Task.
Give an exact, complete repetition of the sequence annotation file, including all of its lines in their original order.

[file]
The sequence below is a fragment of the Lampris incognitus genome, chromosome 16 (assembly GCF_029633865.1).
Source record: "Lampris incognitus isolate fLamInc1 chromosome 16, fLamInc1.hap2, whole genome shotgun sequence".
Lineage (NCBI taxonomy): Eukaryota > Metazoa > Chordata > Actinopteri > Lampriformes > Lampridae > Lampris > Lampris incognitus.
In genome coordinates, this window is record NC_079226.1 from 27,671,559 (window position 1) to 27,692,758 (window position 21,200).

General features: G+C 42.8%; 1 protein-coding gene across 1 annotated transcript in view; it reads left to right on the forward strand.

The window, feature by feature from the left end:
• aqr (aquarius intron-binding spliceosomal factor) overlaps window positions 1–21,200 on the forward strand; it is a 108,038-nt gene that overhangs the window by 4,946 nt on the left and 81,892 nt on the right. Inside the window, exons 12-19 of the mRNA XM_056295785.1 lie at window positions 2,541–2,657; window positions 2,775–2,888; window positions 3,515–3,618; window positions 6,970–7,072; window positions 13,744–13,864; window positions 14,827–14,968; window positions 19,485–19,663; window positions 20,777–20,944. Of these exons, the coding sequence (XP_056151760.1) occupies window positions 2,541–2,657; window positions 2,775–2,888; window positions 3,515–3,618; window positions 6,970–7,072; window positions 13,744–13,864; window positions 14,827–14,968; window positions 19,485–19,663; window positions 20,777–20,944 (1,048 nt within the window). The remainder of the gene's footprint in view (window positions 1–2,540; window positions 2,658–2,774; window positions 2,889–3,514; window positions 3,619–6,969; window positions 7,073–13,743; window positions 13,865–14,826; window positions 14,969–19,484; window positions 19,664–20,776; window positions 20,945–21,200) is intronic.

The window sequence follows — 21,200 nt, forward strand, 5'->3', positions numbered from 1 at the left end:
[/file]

The sequence below is a fragment of the Lampris incognitus genome, chromosome 16 (assembly GCF_029633865.1).
Source record: "Lampris incognitus isolate fLamInc1 chromosome 16, fLamInc1.hap2, whole genome shotgun sequence".
Lineage (NCBI taxonomy): Eukaryota > Metazoa > Chordata > Actinopteri > Lampriformes > Lampridae > Lampris > Lampris incognitus.
In genome coordinates, this window is record NC_079226.1 from 27,671,559 (window position 1) to 27,692,758 (window position 21,200).

General features: G+C 42.8%; 1 protein-coding gene across 1 annotated transcript in view; it reads left to right on the forward strand.

The window, feature by feature from the left end:
• aqr (aquarius intron-binding spliceosomal factor) overlaps window positions 1–21,200 on the forward strand; it is a 108,038-nt gene that overhangs the window by 4,946 nt on the left and 81,892 nt on the right. Inside the window, exons 12-19 of the mRNA XM_056295785.1 lie at window positions 2,541–2,657; window positions 2,775–2,888; window positions 3,515–3,618; window positions 6,970–7,072; window positions 13,744–13,864; window positions 14,827–14,968; window positions 19,485–19,663; window positions 20,777–20,944. Of these exons, the coding sequence (XP_056151760.1) occupies window positions 2,541–2,657; window positions 2,775–2,888; window positions 3,515–3,618; window positions 6,970–7,072; window positions 13,744–13,864; window positions 14,827–14,968; window positions 19,485–19,663; window positions 20,777–20,944 (1,048 nt within the window). The remainder of the gene's footprint in view (window positions 1–2,540; window positions 2,658–2,774; window positions 2,889–3,514; window positions 3,619–6,969; window positions 7,073–13,743; window positions 13,865–14,826; window positions 14,969–19,484; window positions 19,664–20,776; window positions 20,945–21,200) is intronic.

The window sequence follows — 21,200 nt, forward strand, 5'->3', positions numbered from 1 at the left end: